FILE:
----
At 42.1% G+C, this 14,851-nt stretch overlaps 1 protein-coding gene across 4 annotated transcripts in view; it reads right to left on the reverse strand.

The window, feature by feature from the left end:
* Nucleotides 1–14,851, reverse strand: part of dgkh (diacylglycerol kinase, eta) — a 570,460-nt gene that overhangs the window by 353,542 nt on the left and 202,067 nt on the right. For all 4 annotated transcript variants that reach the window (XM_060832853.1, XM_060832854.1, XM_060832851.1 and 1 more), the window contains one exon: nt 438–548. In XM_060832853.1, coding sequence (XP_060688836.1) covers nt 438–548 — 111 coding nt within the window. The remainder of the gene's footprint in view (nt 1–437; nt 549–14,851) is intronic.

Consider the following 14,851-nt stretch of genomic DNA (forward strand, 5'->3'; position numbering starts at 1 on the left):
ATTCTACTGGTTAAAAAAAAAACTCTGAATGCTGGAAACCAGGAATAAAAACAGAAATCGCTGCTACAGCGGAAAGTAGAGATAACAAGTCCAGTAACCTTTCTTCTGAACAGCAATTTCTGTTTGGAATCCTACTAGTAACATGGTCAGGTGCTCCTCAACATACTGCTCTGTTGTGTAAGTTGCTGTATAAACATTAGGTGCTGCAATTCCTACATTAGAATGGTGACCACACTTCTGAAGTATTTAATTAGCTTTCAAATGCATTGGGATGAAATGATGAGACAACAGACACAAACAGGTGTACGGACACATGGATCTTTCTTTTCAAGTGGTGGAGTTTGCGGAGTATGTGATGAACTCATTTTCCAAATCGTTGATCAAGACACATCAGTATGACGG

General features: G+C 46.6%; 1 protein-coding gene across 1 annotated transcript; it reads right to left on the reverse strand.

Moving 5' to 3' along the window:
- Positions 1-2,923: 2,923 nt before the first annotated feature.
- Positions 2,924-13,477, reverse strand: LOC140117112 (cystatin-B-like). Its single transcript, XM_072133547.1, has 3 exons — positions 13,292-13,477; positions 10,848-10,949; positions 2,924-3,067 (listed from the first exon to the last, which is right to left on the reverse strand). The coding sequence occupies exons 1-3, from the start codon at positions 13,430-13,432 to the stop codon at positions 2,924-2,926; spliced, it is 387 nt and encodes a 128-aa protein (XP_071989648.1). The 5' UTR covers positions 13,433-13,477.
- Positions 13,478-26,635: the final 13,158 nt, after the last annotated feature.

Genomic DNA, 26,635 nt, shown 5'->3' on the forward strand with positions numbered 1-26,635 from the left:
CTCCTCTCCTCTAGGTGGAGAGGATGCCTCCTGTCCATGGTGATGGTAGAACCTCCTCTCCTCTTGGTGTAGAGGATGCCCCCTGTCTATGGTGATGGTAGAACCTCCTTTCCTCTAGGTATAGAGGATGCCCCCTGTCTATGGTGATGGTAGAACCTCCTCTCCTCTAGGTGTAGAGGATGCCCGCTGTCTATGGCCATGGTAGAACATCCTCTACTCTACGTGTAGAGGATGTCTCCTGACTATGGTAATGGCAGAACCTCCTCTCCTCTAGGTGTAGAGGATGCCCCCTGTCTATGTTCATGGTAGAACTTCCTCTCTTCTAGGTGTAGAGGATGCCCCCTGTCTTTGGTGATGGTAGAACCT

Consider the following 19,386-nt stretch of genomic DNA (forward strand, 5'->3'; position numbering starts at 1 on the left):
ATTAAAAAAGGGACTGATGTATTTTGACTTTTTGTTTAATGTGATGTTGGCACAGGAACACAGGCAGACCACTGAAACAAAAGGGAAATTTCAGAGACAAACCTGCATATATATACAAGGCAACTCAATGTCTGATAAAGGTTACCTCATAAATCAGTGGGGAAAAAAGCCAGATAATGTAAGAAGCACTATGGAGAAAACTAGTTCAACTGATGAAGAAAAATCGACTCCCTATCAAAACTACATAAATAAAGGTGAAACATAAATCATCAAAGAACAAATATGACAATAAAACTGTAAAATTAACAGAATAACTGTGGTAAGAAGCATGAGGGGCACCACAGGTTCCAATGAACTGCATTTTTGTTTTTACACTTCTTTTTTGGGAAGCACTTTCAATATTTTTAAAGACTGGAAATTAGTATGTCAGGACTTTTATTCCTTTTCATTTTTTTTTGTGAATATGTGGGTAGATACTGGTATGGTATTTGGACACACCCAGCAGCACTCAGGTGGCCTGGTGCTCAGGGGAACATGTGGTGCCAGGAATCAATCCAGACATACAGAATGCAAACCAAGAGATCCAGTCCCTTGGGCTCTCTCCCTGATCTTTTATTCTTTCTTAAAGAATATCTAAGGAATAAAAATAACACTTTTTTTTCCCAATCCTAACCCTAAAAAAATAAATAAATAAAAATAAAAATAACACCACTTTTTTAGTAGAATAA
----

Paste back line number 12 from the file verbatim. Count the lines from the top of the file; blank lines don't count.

CTCCTCTCCTCTAGGTGGAGAGGATGCCTCCTGTCCATGGTGATGGTAGAACCTCCTCTCCTCTTGGTGTAGAGGATGCCCCCTGTCTATGGTGATGGTAGAACCTCCTTTCCTCTAGGTATAGAGGATGCCCCCTGTCTATGGTGATGGTAGAACCTCCTCTCCTCTAGGTGTAGAGGATGCCCGCTGTCTATGGCCATGGTAGAACATCCTCTACTCTACGTGTAGAGGATGTCTCCTGACTATGGTAATGGCAGAACCTCCTCTCCTCTAGGTGTAGAGGATGCCCCCTGTCTATGTTCATGGTAGAACTTCCTCTCTTCTAGGTGTAGAGGATGCCCCCTGTCTTTGGTGATGGTAGAACCT